What we’ll be listening to, watching, and reading to sate our pop culture needs.
This weekend, we’re starting to predict how Mad Men ends after Sunday’s mid-series finale and revisiting the rage and terror of the AIDS crisis with Ryan Murphy’s adaptation of Larry Kramer’s The Normal Heart. It’s a good thing this is a long holiday weekend so we can pack it all in.
During the early ’80s, a deathly health crisis was steadily ravaging the gay male community—a fast-growing epidemic that was being deliberately and blatantly ignored by both federal and local governments. Activist and playwright Larry Kramer wrote The Normal Heart, a polemical drama fueled by his fury and terror about the early days of AIDS, as he watched his friends and peers getting sick and dying while President Reagan wouldn’t even say the word “AIDS” until 1985. Director Ryan Murphy, whose American Horror Story: Asylum demonstrated his fearlessness in taking down institutions and infuriating the enemy, has, 30 years later, worked with Kramer to adapt his incendiary, deeply moving play to the small screen for HBO, premiering Sunday at 9 p.m., which boasts an A-list cast: Mark Ruffalo as Ned Weeks—Kramer’s alter-ego, plus Julia Roberts, Jim Parsons, Matt Bomer, Jonathan Groff, and Taylor Kitsch.
The first half of Mad Men’s swan song may have been a slow burn, but with last week’s episode reigniting the fire of our interest, you can bet we’ll be riveted when the curtain drops on the seventh episode this weekend. Taking a cue from Breaking Bad, which split its final season into two parts, Mad Men won’t reveal the fate of Don, Peggy, Joan, Roger, and the gang, for ANOTHER WHOLE YEAR. Which means we’ll savor every moment of what’s coming to us Sunday night at 10 p.m.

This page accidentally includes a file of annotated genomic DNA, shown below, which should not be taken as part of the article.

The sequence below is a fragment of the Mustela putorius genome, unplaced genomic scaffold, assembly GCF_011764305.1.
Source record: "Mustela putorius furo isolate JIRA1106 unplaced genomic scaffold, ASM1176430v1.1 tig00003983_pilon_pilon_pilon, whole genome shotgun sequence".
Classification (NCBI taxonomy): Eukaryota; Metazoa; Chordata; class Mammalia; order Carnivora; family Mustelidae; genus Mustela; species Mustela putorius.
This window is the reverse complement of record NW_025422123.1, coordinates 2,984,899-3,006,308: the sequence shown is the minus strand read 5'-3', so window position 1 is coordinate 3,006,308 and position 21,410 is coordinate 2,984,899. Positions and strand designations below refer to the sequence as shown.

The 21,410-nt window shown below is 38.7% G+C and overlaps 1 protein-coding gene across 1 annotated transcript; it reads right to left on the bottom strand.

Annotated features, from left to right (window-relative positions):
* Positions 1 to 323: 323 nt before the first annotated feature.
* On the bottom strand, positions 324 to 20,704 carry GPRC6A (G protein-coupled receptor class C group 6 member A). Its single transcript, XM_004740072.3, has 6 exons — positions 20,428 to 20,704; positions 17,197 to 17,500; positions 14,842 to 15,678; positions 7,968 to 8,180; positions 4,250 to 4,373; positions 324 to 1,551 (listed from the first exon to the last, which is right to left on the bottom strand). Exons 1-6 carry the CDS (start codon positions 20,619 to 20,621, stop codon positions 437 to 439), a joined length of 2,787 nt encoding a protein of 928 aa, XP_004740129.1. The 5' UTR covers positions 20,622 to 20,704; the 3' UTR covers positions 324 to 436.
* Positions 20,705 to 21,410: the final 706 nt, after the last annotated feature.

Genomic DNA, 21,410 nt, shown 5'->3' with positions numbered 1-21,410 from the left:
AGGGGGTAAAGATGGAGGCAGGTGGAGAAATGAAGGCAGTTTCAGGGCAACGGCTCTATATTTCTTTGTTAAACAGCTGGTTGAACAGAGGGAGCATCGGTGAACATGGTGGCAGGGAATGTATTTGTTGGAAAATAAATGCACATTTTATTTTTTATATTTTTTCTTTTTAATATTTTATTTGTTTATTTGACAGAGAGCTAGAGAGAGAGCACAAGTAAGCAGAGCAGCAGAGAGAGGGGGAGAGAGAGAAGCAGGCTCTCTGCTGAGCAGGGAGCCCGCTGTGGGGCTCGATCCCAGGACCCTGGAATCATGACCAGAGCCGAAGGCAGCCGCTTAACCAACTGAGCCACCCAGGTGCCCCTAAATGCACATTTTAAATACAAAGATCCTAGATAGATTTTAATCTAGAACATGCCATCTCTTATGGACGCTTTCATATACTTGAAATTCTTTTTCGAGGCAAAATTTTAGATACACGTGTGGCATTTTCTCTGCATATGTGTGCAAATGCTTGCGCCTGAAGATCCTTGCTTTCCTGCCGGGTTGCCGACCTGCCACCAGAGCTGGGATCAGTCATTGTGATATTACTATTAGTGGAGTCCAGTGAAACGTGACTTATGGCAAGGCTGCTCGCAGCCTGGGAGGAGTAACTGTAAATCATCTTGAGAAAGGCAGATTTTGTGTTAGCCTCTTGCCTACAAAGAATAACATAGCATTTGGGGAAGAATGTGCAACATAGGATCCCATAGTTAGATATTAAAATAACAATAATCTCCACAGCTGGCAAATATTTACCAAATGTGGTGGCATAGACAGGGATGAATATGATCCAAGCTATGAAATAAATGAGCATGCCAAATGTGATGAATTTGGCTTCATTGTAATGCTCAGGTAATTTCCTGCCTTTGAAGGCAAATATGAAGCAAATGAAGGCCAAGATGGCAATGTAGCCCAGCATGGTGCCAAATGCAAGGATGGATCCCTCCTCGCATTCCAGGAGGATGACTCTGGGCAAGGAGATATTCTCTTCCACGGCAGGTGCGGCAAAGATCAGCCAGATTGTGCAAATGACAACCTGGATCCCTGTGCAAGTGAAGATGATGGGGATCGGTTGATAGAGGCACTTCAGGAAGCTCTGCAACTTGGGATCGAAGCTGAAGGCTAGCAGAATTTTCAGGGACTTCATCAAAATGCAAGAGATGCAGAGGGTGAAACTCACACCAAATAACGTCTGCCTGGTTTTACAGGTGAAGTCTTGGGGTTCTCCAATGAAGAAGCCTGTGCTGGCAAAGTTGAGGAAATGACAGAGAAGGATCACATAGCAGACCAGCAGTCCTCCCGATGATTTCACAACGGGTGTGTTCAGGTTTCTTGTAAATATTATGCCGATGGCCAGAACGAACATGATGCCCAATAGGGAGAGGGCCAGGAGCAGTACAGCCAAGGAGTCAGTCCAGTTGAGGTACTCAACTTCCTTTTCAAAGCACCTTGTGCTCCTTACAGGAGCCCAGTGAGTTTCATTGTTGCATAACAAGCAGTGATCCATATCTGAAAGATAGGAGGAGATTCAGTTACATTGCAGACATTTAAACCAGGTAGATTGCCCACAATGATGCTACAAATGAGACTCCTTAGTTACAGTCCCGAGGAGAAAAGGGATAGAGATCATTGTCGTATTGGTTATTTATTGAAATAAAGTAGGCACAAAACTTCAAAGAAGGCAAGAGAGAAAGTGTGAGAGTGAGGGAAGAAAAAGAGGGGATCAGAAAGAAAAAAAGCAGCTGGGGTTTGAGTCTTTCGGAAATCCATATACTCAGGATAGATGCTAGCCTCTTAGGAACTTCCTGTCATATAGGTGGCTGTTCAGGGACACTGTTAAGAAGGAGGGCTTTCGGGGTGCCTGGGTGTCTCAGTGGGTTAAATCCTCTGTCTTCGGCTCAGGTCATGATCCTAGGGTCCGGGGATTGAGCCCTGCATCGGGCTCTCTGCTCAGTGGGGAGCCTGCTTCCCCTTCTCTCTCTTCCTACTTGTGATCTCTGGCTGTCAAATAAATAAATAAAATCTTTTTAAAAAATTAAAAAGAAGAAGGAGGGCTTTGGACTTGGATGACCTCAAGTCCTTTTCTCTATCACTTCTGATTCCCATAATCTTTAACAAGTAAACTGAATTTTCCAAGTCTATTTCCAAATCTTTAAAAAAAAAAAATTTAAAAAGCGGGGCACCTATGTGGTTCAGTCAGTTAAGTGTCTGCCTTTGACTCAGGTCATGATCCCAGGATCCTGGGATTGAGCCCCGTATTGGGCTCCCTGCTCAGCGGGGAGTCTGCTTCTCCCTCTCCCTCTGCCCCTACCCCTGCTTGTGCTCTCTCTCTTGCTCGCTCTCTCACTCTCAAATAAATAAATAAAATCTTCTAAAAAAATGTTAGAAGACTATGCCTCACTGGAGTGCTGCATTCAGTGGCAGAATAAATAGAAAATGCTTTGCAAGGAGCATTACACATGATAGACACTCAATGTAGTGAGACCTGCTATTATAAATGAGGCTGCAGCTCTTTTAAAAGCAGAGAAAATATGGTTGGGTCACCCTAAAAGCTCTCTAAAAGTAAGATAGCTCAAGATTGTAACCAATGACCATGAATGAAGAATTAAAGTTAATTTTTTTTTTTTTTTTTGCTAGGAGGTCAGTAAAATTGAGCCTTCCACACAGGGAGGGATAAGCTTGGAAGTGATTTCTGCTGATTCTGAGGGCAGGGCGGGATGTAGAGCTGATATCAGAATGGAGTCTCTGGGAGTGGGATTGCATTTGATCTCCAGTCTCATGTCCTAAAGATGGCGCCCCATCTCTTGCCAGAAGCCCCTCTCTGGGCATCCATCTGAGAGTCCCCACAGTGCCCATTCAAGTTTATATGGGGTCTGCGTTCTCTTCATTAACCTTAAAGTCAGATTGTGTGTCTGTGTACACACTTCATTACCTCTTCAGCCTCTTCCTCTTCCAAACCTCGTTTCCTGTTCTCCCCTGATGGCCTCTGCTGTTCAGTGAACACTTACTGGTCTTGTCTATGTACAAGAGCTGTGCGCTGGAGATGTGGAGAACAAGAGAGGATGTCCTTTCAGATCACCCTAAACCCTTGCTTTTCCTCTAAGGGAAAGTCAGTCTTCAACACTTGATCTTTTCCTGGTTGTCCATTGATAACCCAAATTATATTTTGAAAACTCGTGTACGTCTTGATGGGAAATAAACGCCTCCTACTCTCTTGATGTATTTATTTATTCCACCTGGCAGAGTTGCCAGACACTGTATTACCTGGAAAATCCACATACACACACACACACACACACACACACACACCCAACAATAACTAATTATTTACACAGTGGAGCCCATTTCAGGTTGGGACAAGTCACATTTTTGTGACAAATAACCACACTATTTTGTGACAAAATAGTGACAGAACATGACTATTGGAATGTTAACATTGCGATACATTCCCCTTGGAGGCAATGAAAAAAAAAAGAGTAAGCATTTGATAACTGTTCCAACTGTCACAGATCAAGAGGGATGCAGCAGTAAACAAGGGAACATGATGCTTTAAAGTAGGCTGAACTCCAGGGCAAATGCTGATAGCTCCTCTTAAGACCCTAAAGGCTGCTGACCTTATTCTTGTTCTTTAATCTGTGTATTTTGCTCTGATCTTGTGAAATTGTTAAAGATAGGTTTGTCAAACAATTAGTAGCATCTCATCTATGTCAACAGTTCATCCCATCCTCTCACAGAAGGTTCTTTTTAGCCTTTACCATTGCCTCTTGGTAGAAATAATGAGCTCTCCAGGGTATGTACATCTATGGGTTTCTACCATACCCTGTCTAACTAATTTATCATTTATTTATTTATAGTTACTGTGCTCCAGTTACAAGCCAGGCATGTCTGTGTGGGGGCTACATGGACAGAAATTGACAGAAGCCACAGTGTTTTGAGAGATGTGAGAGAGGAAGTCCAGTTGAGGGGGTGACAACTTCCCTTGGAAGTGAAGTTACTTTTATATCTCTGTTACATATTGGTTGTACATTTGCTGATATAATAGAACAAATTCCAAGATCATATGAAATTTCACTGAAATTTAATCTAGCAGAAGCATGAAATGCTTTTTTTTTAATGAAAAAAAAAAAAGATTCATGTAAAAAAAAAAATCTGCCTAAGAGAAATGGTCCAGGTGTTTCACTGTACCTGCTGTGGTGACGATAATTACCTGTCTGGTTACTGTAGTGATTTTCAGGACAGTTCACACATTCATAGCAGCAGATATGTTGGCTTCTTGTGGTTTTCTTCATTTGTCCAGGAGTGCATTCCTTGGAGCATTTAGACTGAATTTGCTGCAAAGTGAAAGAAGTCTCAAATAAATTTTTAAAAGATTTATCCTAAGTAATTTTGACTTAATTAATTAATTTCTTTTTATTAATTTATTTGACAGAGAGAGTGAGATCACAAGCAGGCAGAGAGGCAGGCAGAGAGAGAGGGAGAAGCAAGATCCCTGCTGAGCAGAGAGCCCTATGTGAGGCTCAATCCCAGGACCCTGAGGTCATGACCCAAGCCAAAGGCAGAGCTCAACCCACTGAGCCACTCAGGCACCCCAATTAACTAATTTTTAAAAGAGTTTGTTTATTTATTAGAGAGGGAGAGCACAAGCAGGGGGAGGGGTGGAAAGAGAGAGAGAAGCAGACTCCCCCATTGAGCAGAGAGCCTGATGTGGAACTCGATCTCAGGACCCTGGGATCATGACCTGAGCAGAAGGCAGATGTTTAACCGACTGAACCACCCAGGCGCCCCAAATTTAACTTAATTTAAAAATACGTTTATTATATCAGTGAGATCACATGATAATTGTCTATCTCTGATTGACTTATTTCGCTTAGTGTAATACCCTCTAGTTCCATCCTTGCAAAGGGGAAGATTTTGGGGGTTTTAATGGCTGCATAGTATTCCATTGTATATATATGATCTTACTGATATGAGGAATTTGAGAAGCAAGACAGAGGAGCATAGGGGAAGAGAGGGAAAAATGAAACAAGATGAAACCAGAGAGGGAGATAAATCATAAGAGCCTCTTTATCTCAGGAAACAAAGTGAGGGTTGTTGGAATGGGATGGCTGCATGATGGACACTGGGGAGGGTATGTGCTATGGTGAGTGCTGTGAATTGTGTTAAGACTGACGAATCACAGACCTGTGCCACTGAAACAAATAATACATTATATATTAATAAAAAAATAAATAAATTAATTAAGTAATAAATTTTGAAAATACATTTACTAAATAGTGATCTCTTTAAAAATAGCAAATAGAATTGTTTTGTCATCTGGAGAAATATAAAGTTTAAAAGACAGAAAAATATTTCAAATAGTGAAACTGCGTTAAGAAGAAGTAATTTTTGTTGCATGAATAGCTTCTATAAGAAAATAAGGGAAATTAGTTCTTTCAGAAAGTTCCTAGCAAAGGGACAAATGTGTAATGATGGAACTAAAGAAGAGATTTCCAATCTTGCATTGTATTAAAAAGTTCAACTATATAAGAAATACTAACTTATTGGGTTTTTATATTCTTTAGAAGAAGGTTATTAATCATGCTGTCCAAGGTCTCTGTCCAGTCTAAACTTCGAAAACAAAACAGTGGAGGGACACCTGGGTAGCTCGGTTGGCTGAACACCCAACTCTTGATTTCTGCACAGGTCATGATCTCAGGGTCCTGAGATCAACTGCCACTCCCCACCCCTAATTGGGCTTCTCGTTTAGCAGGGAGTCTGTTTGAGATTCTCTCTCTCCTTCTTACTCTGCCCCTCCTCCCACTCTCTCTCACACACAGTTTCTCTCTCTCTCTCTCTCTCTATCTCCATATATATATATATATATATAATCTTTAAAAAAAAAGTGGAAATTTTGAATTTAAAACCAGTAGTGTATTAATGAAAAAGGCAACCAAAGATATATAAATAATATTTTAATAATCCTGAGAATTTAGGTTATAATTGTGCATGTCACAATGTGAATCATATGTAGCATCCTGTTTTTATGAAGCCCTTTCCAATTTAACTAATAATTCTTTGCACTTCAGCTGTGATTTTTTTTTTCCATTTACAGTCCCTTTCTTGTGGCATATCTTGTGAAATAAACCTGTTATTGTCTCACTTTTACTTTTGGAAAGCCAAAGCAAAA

Monica Byrne’s futuristic debut novel, The Girl in the Road, got the stamp of approval from Neil Gaiman, who’s hailed it as “glorious” and for good reason. The story follows two women in a world where power has shifted east and their safety has been pulled out from under them. Both women are trying to reach Ethiopia, where their fates mysteriously intertwine in this wildly imaginative tale, as gripping as it is moving.
As a singer and keyboardist in French indie band M83, Morgan Kibby contributed her considerable talents to some epic dream pop. With her solo debut as White Sea, we get to see Kibby dramatically spread her sonic wings with an album that features strings, delicate piano, crashing guitars, thundering drums, and, of course, her mercurial vocals, that dip and soar on a whim. Out this week, In Cold Blood slays us.
Lifetime had a hit on its hands with the remake of Flowers in the Attic (starring Heather Graham, Mad Men‘s Kiernan Shipka, and Ellen Burstyn), bringing to life V.C. Andrews’ scandalizing novel, the reading of which, nearly always surreptitiously, has been an adolescent girl’s rite of passage since it was published in 1979. So naturally they made the sequel as well. Petals on the Wind follows the formerly captive Dollenganger siblings 15 years after their escape, when they return to Foxworth Hall to exact revenge on their sociopathic mother. We’ll miss Shipka (older Cathy is played by Rose McIver), but with this soapy guilty pleasure airing Monday night at 9 p.m., it’s the perfect way to end a long holiday weekend.
AN INDEPENDENT FREE PRESS HAS NEVER BEEN MORE IMPORTANT.
Your financial support helps DAME continue to cover the critical policies, politics social changes impacting woman and their allies.